“Same title, Republican leader, Republican whip, but they’re very different job descriptions, and you know, we’re starting to work through that and focus on how we can be the most effective in our new jobs,” he told The Hill in an interview earlier this month. 

It’s not just leadership that is in for major structural and strategy changes.

The Republican and Democratic committee staffs will also swap offices — and budgets.

The majority is entitled to two-thirds of a panel’s budget while the minority receives the rest of the funds, which has forced Republicans to start paring down their staffs in preparation for the power reversal and has contributed to the wave of Republicans now competing for work.

The GOP staffers will also have to fork over their larger office spaces, which are typically located closer to the hearing room.

The Transportation and Infrastructure Committee is just one of the congressional panels preparing to make the big switch. The majority office seen on Wednesday had bare walls, packed-up boxes and one of its doors off its hinges.

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Outgoing Appropriations Committee Chairman Rodney FrelinghuysenRodney Procter FrelinghuysenBottom line Republican lobbying firms riding high despite uncertainty of 2020 race Ex-Rep. Frelinghuysen joins law and lobby firm MORE (R-N.J.), meanwhile, was seen ducking into his panel’s hearing room, telling The Hill that he was preparing to thank his hardworking staff and say goodbye.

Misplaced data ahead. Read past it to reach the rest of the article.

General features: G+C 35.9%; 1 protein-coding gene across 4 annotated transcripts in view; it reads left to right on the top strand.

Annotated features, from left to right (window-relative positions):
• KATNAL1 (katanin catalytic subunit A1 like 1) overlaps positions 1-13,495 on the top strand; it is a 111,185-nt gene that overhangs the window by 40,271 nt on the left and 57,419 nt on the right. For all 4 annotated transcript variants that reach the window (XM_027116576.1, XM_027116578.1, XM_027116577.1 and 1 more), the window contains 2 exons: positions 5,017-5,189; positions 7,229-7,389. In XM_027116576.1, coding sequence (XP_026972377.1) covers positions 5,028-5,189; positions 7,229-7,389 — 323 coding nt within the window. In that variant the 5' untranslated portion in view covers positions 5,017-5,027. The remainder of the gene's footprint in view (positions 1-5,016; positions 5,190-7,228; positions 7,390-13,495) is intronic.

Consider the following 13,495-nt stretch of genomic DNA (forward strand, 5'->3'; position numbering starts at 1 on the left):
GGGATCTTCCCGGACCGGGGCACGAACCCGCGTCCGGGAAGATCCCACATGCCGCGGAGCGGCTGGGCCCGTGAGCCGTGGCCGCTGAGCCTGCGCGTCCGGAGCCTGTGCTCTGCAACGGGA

Other members who are on their way out the door — some of whom have been sporting casual looks and five o’clock shadows around the Capitol — appear to have a case of senioritis and have stopped showing up for floor votes, making it even tougher for congressional leaders who had been scrambling to avert a Christmastime government shutdown over the past few weeks.

Last week, outgoing GOP Reps. Lou BarlettaLouis (Lou) James BarlettaBottom Line Ex-GOP congressman to lead group to protect Italian products from tariffs Head of Pennsylvania GOP resigns over alleged explicit texts MORE (Pa.), Joe BartonJoe Linus BartonBottom line Ex-Tea Party lawmakers turn heads on K Street Longtime GOP aide to launch lobbying shop MORE (Texas), Dan Donovan (N.Y.), Steve KnightStephen (Steve) Thomas KnightThe Hill's Morning Report - Presented by The American Investment Council - Pelosi touts T bill as Fauci stresses go-slow openings The Hill's Campaign Report: A Los Angeles House seat is in play for Republicans Democrats on edge over California special election nail-biter MORE (Calif.) and Raúl Labrador (Idaho) all ditched the vote on the must-pass farm bill.

And GOP leaders were hoping to pass a bill containing $5 billion for President TrumpDonald John TrumpDeSantis on Florida schools reopening: 'If you can do Walmart,' then 'we absolutely can do schools' NYT editorial board calls for the reopening of schools with help from federal government's 'checkbook' Mueller pens WaPo op-ed: Roger Stone 'remains a convicted felon, and rightly so' MORE’s border wall but struggled to secure the votes. Some of the ousted lawmakers were mocked by Trump after their losses and had little incentive to support Trump’s top priority.

Rep. Pete SessionsPeter Anderson SessionsFormer FBI Director William Sessions dies at age 90 Texas kicks off critical battle for House control The Hill's review of John Solomon's columns on Ukraine MORE (R-Texas), a veteran member of leadership who lost his seat after a 20-year reign in Congress, was spotted on Wednesday sporting a sweatshirt over a collared shirt and holding a box of office supplies as he made his way through the basement of a House office building.

Before continuing on his way, however, Sessions delivered one last departing message to The Hill: “Don’t give up on me!”